Tsingshan to consolidate investments in Zimbabwe





TSINGSHAN Holdings Group Limited, the Chinese firm building a giant steelworks plant in Mvuma, is set to consolidate its investments in Zimbabwe after announcing plans to establish a large lithium concentrate plant in the country.

The group already operates three subsidiaries in Zimbabwe, including Dinson Iron and Steel Company (Disco), which is developing a US$1,5 billion integrated steel plant in Manhize, near Mvuma.

It also owns Afrochine Smelting (Pvt) Limited, which is looking to increase ferrochrome smelting capacity to 500 000 tonnes per annum from 120 000 tonnes, as well as the Hwange-based Dinson Colliery, which produces coal products.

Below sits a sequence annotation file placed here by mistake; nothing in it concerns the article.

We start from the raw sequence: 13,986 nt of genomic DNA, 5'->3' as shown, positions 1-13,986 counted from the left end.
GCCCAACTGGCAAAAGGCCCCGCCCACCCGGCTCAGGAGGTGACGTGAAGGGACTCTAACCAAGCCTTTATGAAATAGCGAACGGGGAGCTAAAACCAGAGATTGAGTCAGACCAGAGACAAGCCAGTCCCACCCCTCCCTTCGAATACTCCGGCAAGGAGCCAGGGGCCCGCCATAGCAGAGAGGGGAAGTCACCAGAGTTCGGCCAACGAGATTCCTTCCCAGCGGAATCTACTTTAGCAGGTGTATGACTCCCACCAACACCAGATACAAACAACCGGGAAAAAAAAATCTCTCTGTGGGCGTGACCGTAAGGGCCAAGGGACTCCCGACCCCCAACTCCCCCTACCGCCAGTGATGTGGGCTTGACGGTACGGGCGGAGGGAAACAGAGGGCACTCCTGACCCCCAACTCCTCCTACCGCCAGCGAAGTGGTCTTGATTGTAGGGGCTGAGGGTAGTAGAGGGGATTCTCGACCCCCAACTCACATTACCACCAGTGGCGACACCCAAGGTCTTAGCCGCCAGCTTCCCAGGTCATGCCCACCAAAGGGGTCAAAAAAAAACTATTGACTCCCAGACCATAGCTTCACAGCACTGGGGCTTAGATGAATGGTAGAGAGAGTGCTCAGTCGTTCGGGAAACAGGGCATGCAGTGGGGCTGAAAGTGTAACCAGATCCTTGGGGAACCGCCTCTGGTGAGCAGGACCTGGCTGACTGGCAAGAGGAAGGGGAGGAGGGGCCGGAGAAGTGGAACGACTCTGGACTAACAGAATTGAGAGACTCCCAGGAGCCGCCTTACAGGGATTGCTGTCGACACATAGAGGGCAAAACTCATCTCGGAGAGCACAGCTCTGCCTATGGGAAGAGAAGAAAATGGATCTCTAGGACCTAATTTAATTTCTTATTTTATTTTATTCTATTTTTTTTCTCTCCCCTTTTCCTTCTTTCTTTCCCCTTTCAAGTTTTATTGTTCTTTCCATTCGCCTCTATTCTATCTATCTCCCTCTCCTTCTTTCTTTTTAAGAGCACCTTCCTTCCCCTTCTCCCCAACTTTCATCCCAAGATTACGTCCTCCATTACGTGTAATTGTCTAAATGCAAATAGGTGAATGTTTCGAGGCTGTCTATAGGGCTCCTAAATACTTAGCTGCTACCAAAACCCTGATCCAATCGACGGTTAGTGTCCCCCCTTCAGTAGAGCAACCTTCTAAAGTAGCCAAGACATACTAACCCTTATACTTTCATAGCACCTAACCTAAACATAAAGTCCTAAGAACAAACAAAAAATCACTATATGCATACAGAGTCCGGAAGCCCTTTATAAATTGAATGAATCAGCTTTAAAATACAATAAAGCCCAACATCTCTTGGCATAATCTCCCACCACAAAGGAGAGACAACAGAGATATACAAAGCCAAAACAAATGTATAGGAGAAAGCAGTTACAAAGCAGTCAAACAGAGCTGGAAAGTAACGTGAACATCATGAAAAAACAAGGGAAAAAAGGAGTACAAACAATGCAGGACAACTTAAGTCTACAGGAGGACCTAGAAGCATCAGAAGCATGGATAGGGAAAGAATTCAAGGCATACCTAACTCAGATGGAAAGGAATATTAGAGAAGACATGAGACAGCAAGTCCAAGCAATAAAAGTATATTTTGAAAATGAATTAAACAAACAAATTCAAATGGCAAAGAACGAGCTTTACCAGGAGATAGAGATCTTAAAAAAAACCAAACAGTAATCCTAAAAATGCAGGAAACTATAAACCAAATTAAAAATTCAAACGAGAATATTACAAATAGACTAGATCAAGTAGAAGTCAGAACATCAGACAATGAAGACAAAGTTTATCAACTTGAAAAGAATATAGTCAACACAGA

As part of future investments in Zimbabwe, China’s largest steel producer intends to set up a privately funded and owned cement manufacturing plant with an annual production capacity of one million tonnes.

So far, Tsingshan Holding Group’s total investment in the country amounts to US$2 billion.

Tsingshan Holding Group HQ in China

Disco project director Mr Wilfred Motsi told journalists recently that his organisation was one of the key national strategic assets that would contribute significantly to Zimbabwe’s economic growth and fiscal revenues.

This is in line with the thrust of the 2021-2025 National Development Strategy 1 (NDS 1), the Government’s economic development blueprint that builds towards the attainment of an upper middle-income economy by 2030.